Since its publication in late 2015, science writer Oliver Morton's The Planet Remade: How Geoengineering Could Change the World has swept many "best book" (best science book, best business book, best nonfiction book) and with good reason: though it weighs in at a hefty 440 pages and covers a broad scientific, political and technological territory, few science books are more important, timely and beautifully written.

Morton is a much-loved science writer, the former news and features editor for Nature, with an asteroid (10716 Olivermorton) named after him.

In Planet Remade, Morton looks at the long sweep of debates over the science of climate change and humanity's relationship to its home planet, offering a smart, sensitive history of how our species has at various times, denied that the planet could ever be changed by puny humans; exulted in its ability to change the planet to suit its needs; quailed at the damage wrought by human activity; and taken global, effective, coordinated action to mitigate that damage — and how each of these modes of relating to Earth has worked out for us and for our fellow living things.

This is the backdrop for the urgent story of geoengineering, the practice of (deliberately or accidentally) changing the planet. We're already geoengineering Earth, have been doing so at least since the dawn of agriculture, though mostly our changes have been inadvertent. The reason geoengineering matters today is clear: global climate change is a pressing threat with few comprehensive solutions in sight. It is an example of geoengineering gone terribly wrong, with pressing consequences for the human race and most other living things on our only planet.

As much as geoengineering has been the source of our woes, it has also been mooted as the solution to them. The debate over how we might change our planet to accommodate it to our activities (rather than changing our activities to accommodate the planet's limitations) is a fierce one, and it cross-cuts through science, technology, politics, philosophy, even aesthetics.

This is where Morton shines: he is every bit as thorough in exploring the political ramifications of geoengineering (up to and including all-out global war, but not excluding the further immiseration of the global poor as their homes are sacrificed for the rest of the planet's benefit) as he is in looking at the scientific and technical debates. By locating these technical questions in their human, historical contexts, Morton picks at the tangled knots of policy and politics that make geoengineering a much more difficult subject than any mere question of whether technology will save or destroy the world.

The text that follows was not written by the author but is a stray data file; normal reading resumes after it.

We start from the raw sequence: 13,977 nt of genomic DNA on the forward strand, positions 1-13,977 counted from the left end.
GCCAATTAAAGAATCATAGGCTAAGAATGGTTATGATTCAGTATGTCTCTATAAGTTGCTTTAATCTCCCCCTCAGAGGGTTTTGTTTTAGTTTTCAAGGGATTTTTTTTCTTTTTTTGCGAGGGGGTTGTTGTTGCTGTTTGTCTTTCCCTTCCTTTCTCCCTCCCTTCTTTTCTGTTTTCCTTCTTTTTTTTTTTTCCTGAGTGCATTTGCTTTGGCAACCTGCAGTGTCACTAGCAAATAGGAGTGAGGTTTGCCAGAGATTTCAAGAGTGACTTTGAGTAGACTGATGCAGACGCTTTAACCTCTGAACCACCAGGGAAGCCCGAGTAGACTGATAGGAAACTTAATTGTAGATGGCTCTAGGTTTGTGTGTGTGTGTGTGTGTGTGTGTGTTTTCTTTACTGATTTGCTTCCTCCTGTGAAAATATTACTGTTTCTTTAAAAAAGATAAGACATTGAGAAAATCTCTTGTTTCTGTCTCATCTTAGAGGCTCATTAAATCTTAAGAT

Morton explores two general themes in geoengineering: veiling (putting some kind of particulate, maybe water vapor, maybe sulfur, maybe something else, into the sky to change the way the sun's rays strike the earth) and changing the chemical makeup of our atmosphere (by removing gases, or adding them, or changing them, so that the Earth's climate is changed). He surveys the current state of the art, signposts which techniques are likely, possible, and improbable, and provides rough costings and roadmaps for accomplishing them.

As he moves through the physics of weather and the chemistry of soil, plant life, microorganisms and gas, he keeps circling back to politics, both the small-p kind, in the form of the stories of the battles between individual scientists over theories, and the big-P kind in the form of practical considerations about nations and multinational companies and what role they might play in each scenario.

The result is a extended Radiolabish story that uses human beings to illustrate larger technical and historical forces, while educating, informing and provoking. Morton's thesis is that we are already engaged in a significant geoengineering project, in the form of industrial civilization. Our technology can be made sustainable, but over a longer term than climate change leaves us. He suggests, convincingly, that some form of geoengineering is inevitable, and desirable, as a means of buying time and saving the lives of possibly tens of millions of people while we figure out how to move into the next phase of technological human life.

It's a convincing argument, but not one that is made without many caveats. Morton knows that there are good reasons to disagree with him, and he presents Steel Man arguments against his position. This is a book that lays out all the facts, with great clarity and at some length, draws a conclusion, but leaves you to make up your mind.

The Planet Remade: How Geoengineering Could Change the World [Oliver Morton/ Princeton University Press]